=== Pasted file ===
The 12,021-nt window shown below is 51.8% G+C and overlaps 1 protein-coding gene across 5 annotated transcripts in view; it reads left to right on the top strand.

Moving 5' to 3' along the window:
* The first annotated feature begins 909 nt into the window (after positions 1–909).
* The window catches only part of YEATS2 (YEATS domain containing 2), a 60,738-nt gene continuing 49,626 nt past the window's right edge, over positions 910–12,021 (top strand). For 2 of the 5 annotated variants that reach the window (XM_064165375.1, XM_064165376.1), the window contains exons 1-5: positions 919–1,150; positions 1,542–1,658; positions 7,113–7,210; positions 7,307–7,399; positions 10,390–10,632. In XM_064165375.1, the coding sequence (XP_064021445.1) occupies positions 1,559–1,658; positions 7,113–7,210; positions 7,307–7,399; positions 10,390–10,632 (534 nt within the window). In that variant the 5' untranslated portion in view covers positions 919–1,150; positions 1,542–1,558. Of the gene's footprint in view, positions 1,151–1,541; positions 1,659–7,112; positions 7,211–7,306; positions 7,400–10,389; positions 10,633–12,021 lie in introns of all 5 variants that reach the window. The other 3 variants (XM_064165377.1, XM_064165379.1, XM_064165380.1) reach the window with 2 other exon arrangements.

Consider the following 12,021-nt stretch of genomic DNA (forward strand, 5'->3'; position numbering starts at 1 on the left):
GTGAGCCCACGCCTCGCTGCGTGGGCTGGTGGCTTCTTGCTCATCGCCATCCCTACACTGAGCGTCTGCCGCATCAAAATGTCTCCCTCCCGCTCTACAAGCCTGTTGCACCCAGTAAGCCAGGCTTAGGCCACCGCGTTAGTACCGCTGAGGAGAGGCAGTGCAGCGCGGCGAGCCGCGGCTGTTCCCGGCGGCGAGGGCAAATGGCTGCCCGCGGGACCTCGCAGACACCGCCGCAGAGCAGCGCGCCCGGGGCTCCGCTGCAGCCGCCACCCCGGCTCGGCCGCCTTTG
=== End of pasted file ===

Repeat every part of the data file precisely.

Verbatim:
The 12,021-nt window shown below is 51.8% G+C and overlaps 1 protein-coding gene across 5 annotated transcripts in view; it reads left to right on the top strand.

Moving 5' to 3' along the window:
* The first annotated feature begins 909 nt into the window (after positions 1–909).
* The window catches only part of YEATS2 (YEATS domain containing 2), a 60,738-nt gene continuing 49,626 nt past the window's right edge, over positions 910–12,021 (top strand). For 2 of the 5 annotated variants that reach the window (XM_064165375.1, XM_064165376.1), the window contains exons 1-5: positions 919–1,150; positions 1,542–1,658; positions 7,113–7,210; positions 7,307–7,399; positions 10,390–10,632. In XM_064165375.1, the coding sequence (XP_064021445.1) occupies positions 1,559–1,658; positions 7,113–7,210; positions 7,307–7,399; positions 10,390–10,632 (534 nt within the window). In that variant the 5' untranslated portion in view covers positions 919–1,150; positions 1,542–1,558. Of the gene's footprint in view, positions 1,151–1,541; positions 1,659–7,112; positions 7,211–7,306; positions 7,400–10,389; positions 10,633–12,021 lie in introns of all 5 variants that reach the window. The other 3 variants (XM_064165377.1, XM_064165379.1, XM_064165380.1) reach the window with 2 other exon arrangements.

Consider the following 12,021-nt stretch of genomic DNA (forward strand, 5'->3'; position numbering starts at 1 on the left):
GTGAGCCCACGCCTCGCTGCGTGGGCTGGTGGCTTCTTGCTCATCGCCATCCCTACACTGAGCGTCTGCCGCATCAAAATGTCTCCCTCCCGCTCTACAAGCCTGTTGCACCCAGTAAGCCAGGCTTAGGCCACCGCGTTAGTACCGCTGAGGAGAGGCAGTGCAGCGCGGCGAGCCGCGGCTGTTCCCGGCGGCGAGGGCAAATGGCTGCCCGCGGGACCTCGCAGACACCGCCGCAGAGCAGCGCGCCCGGGGCTCCGCTGCAGCCGCCACCCCGGCTCGGCCGCCTTTG